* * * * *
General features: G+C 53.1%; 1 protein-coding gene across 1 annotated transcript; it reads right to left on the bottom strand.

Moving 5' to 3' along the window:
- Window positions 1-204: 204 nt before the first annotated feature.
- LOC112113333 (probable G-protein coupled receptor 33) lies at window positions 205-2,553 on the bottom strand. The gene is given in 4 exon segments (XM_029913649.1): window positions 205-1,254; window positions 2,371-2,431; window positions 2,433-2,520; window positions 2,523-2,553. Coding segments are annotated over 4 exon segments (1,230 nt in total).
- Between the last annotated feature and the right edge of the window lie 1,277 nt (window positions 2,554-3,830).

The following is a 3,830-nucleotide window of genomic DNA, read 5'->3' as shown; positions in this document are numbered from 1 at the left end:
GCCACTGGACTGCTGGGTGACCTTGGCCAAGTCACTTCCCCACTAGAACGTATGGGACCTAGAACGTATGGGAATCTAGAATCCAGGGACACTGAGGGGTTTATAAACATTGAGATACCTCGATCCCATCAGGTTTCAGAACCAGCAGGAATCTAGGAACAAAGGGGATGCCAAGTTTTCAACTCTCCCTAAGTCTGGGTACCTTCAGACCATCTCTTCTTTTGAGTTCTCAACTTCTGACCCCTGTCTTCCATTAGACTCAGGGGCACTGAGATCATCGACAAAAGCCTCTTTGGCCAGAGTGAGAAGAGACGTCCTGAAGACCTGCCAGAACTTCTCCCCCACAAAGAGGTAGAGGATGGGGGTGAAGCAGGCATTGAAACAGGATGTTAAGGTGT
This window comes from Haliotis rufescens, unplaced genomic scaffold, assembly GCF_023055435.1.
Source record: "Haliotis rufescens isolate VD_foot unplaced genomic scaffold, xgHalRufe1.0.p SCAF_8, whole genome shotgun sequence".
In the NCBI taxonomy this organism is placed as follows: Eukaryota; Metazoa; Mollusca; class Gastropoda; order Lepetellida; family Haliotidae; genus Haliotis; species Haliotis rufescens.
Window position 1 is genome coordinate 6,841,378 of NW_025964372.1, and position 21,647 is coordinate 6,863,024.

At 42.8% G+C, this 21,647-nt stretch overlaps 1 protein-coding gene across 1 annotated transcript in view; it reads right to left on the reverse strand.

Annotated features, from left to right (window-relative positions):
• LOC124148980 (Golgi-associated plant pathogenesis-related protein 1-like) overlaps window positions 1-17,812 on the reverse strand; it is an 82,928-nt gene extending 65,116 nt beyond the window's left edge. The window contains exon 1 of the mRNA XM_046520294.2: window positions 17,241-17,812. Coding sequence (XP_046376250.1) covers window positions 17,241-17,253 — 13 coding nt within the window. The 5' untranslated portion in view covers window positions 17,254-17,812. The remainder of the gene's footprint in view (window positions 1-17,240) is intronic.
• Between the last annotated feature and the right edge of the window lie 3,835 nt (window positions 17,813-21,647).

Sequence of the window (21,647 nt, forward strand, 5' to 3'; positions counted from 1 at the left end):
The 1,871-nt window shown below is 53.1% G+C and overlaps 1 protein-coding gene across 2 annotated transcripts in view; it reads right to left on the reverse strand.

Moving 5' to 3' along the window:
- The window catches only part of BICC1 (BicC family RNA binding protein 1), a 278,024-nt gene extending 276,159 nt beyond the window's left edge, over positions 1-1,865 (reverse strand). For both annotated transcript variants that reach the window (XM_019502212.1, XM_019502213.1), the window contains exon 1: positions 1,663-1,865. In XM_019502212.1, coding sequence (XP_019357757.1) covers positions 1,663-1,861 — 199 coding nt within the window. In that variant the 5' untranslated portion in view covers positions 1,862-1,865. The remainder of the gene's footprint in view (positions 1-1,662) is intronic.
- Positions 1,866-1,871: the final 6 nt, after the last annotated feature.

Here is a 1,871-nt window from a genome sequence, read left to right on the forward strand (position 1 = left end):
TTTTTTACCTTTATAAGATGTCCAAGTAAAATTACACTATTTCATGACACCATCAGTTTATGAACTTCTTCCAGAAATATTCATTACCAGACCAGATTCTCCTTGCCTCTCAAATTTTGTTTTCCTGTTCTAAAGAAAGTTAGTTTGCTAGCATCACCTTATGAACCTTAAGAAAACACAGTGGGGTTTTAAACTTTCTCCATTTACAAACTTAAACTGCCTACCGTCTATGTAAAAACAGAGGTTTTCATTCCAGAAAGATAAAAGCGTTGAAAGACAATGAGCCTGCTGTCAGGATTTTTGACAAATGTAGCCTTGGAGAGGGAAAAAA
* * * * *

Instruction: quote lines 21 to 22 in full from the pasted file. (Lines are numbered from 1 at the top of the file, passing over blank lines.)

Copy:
Here is a 1,871-nt window from a genome sequence, read left to right on the forward strand (position 1 = left end):
TTTTTTACCTTTATAAGATGTCCAAGTAAAATTACACTATTTCATGACACCATCAGTTTATGAACTTCTTCCAGAAATATTCATTACCAGACCAGATTCTCCTTGCCTCTCAAATTTTGTTTTCCTGTTCTAAAGAAAGTTAGTTTGCTAGCATCACCTTATGAACCTTAAGAAAACACAGTGGGGTTTTAAACTTTCTCCATTTACAAACTTAAACTGCCTACCGTCTATGTAAAAACAGAGGTTTTCATTCCAGAAAGATAAAAGCGTTGAAAGACAATGAGCCTGCTGTCAGGATTTTTGACAAATGTAGCCTTGGAGAGGGAAAAAA